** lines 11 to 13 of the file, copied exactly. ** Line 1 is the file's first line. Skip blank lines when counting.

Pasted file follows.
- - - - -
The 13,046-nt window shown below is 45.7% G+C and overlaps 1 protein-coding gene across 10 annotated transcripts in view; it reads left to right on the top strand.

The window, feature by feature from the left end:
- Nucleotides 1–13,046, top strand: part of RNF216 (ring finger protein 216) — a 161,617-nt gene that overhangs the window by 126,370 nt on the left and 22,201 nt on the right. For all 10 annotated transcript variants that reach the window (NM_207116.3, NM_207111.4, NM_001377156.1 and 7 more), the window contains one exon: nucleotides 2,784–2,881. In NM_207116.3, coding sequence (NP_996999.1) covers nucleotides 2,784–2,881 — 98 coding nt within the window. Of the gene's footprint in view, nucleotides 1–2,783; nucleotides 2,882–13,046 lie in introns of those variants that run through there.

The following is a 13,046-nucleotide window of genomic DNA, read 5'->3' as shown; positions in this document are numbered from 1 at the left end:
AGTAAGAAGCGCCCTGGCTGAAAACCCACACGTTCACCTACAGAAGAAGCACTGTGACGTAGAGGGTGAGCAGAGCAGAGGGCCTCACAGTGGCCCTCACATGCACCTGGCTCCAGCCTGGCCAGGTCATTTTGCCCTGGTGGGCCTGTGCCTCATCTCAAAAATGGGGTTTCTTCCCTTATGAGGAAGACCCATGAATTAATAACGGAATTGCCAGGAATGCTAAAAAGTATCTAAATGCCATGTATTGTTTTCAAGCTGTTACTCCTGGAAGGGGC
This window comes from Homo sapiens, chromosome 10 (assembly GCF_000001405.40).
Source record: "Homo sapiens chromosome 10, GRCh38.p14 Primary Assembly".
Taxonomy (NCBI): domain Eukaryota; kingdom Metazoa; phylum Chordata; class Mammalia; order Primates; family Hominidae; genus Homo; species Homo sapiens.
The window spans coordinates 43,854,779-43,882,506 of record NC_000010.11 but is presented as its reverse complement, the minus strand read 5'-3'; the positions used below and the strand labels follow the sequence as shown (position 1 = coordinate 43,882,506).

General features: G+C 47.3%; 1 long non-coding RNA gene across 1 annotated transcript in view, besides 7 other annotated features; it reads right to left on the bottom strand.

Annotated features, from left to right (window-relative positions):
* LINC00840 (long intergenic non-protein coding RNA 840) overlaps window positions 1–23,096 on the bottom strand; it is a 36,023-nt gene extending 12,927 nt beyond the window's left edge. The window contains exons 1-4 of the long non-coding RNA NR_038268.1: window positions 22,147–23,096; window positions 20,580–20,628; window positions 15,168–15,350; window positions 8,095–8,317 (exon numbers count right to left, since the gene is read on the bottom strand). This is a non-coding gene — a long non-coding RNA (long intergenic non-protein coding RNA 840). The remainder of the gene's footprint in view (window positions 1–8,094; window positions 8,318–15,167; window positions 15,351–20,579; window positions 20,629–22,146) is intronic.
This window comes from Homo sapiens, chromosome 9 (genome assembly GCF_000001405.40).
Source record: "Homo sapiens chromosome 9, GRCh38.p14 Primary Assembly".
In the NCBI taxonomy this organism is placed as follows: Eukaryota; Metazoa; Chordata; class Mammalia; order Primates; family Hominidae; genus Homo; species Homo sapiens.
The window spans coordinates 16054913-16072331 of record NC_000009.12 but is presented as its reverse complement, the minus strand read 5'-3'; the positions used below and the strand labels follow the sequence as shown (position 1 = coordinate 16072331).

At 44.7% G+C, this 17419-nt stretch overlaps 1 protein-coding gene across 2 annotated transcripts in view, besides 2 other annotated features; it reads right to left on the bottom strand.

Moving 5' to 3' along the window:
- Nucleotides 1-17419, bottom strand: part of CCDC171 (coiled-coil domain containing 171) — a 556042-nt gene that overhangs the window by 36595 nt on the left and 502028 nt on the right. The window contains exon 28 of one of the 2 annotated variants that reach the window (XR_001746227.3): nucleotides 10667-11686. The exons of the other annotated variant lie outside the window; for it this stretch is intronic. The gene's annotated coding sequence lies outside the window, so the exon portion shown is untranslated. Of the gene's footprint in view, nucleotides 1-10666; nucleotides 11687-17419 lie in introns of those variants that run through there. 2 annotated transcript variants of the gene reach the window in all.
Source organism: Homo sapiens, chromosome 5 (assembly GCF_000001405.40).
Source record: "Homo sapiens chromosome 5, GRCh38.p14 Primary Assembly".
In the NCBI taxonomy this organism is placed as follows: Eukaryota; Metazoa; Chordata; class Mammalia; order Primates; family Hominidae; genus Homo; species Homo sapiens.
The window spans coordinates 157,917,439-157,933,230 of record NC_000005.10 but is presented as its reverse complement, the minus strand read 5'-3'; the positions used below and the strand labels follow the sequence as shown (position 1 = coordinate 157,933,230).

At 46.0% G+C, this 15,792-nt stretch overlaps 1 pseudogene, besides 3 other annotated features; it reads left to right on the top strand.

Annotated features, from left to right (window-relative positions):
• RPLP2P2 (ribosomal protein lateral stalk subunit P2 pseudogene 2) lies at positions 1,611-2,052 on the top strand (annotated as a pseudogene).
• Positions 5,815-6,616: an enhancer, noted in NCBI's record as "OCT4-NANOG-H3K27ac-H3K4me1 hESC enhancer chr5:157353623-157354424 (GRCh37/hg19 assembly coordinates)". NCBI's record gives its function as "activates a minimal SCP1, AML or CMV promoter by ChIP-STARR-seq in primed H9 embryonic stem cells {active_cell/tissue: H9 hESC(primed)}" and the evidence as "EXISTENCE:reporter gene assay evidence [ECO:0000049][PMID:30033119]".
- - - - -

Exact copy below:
Annotated features, from left to right (window-relative positions):
* LINC00840 (long intergenic non-protein coding RNA 840) overlaps window positions 1–23,096 on the bottom strand; it is a 36,023-nt gene extending 12,927 nt beyond the window's left edge. The window contains exons 1-4 of the long non-coding RNA NR_038268.1: window positions 22,147–23,096; window positions 20,580–20,628; window positions 15,168–15,350; window positions 8,095–8,317 (exon numbers count right to left, since the gene is read on the bottom strand). This is a non-coding gene — a long non-coding RNA (long intergenic non-protein coding RNA 840). The remainder of the gene's footprint in view (window positions 1–8,094; window positions 8,318–15,167; window positions 15,351–20,579; window positions 20,629–22,146) is intronic.
This window comes from Homo sapiens, chromosome 9 (genome assembly GCF_000001405.40).